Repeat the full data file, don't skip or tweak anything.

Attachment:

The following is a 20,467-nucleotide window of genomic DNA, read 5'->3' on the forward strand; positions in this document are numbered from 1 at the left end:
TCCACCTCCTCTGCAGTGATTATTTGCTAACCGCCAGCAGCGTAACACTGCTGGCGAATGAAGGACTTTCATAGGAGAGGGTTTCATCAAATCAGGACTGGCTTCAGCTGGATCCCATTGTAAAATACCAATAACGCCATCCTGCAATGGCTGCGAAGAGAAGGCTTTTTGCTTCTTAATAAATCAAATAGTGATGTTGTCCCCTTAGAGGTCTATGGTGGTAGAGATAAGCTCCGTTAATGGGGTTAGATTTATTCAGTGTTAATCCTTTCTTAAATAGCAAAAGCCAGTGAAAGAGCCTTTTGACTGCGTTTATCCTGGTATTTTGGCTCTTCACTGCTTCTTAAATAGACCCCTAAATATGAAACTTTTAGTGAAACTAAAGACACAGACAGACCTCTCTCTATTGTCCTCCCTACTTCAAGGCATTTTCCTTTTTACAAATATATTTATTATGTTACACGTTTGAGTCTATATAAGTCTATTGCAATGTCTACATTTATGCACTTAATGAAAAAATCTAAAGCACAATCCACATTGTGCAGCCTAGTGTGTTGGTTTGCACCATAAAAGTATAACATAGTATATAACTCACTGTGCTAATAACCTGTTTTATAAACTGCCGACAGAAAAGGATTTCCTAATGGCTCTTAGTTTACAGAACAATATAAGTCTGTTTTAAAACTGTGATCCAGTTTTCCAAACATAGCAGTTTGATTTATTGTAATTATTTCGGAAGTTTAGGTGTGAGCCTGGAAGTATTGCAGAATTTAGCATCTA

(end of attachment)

The following is a 20,467-nucleotide window of genomic DNA, read 5'->3' on the forward strand; positions in this document are numbered from 1 at the left end:
TCCACCTCCTCTGCAGTGATTATTTGCTAACCGCCAGCAGCGTAACACTGCTGGCGAATGAAGGACTTTCATAGGAGAGGGTTTCATCAAATCAGGACTGGCTTCAGCTGGATCCCATTGTAAAATACCAATAACGCCATCCTGCAATGGCTGCGAAGAGAAGGCTTTTTGCTTCTTAATAAATCAAATAGTGATGTTGTCCCCTTAGAGGTCTATGGTGGTAGAGATAAGCTCCGTTAATGGGGTTAGATTTATTCAGTGTTAATCCTTTCTTAAATAGCAAAAGCCAGTGAAAGAGCCTTTTGACTGCGTTTATCCTGGTATTTTGGCTCTTCACTGCTTCTTAAATAGACCCCTAAATATGAAACTTTTAGTGAAACTAAAGACACAGACAGACCTCTCTCTATTGTCCTCCCTACTTCAAGGCATTTTCCTTTTTACAAATATATTTATTATGTTACACGTTTGAGTCTATATAAGTCTATTGCAATGTCTACATTTATGCACTTAATGAAAAAATCTAAAGCACAATCCACATTGTGCAGCCTAGTGTGTTGGTTTGCACCATAAAAGTATAACATAGTATATAACTCACTGTGCTAATAACCTGTTTTATAAACTGCCGACAGAAAAGGATTTCCTAATGGCTCTTAGTTTACAGAACAATATAAGTCTGTTTTAAAACTGTGATCCAGTTTTCCAAACATAGCAGTTTGATTTATTGTAATTATTTCGGAAGTTTAGGTGTGAGCCTGGAAGTATTGCAGAATTTAGCATCTA